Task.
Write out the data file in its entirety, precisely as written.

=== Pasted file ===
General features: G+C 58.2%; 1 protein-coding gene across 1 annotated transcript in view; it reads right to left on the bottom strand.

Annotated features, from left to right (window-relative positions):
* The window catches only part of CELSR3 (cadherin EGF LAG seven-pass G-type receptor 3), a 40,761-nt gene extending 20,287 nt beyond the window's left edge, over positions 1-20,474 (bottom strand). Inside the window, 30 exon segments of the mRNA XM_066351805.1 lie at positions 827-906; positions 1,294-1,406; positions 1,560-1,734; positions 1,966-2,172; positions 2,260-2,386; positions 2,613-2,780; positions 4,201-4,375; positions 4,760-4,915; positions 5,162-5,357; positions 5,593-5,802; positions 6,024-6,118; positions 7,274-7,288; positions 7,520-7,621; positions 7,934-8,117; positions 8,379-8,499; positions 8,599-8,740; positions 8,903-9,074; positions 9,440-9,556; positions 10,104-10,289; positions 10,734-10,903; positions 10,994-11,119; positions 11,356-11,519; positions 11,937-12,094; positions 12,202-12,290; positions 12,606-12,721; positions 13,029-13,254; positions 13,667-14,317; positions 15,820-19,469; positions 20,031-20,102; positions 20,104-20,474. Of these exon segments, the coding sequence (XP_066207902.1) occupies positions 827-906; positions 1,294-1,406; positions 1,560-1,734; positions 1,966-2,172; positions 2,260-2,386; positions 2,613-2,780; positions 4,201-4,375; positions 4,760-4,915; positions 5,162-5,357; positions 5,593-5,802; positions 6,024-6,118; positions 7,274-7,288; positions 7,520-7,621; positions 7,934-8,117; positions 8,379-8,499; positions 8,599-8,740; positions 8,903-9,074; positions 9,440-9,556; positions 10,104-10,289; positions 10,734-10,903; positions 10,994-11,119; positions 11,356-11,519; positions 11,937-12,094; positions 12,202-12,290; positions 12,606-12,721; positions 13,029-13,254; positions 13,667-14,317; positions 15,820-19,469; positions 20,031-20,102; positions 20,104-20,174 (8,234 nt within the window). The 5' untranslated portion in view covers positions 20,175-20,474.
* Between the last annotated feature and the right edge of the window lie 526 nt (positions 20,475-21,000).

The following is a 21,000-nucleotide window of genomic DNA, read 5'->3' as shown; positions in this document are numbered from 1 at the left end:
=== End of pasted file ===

General features: G+C 58.2%; 1 protein-coding gene across 1 annotated transcript in view; it reads right to left on the bottom strand.

Annotated features, from left to right (window-relative positions):
* The window catches only part of CELSR3 (cadherin EGF LAG seven-pass G-type receptor 3), a 40,761-nt gene extending 20,287 nt beyond the window's left edge, over positions 1-20,474 (bottom strand). Inside the window, 30 exon segments of the mRNA XM_066351805.1 lie at positions 827-906; positions 1,294-1,406; positions 1,560-1,734; positions 1,966-2,172; positions 2,260-2,386; positions 2,613-2,780; positions 4,201-4,375; positions 4,760-4,915; positions 5,162-5,357; positions 5,593-5,802; positions 6,024-6,118; positions 7,274-7,288; positions 7,520-7,621; positions 7,934-8,117; positions 8,379-8,499; positions 8,599-8,740; positions 8,903-9,074; positions 9,440-9,556; positions 10,104-10,289; positions 10,734-10,903; positions 10,994-11,119; positions 11,356-11,519; positions 11,937-12,094; positions 12,202-12,290; positions 12,606-12,721; positions 13,029-13,254; positions 13,667-14,317; positions 15,820-19,469; positions 20,031-20,102; positions 20,104-20,474. Of these exon segments, the coding sequence (XP_066207902.1) occupies positions 827-906; positions 1,294-1,406; positions 1,560-1,734; positions 1,966-2,172; positions 2,260-2,386; positions 2,613-2,780; positions 4,201-4,375; positions 4,760-4,915; positions 5,162-5,357; positions 5,593-5,802; positions 6,024-6,118; positions 7,274-7,288; positions 7,520-7,621; positions 7,934-8,117; positions 8,379-8,499; positions 8,599-8,740; positions 8,903-9,074; positions 9,440-9,556; positions 10,104-10,289; positions 10,734-10,903; positions 10,994-11,119; positions 11,356-11,519; positions 11,937-12,094; positions 12,202-12,290; positions 12,606-12,721; positions 13,029-13,254; positions 13,667-14,317; positions 15,820-19,469; positions 20,031-20,102; positions 20,104-20,174 (8,234 nt within the window). The 5' untranslated portion in view covers positions 20,175-20,474.
* Between the last annotated feature and the right edge of the window lie 526 nt (positions 20,475-21,000).

The following is a 21,000-nucleotide window of genomic DNA, read 5'->3' as shown; positions in this document are numbered from 1 at the left end: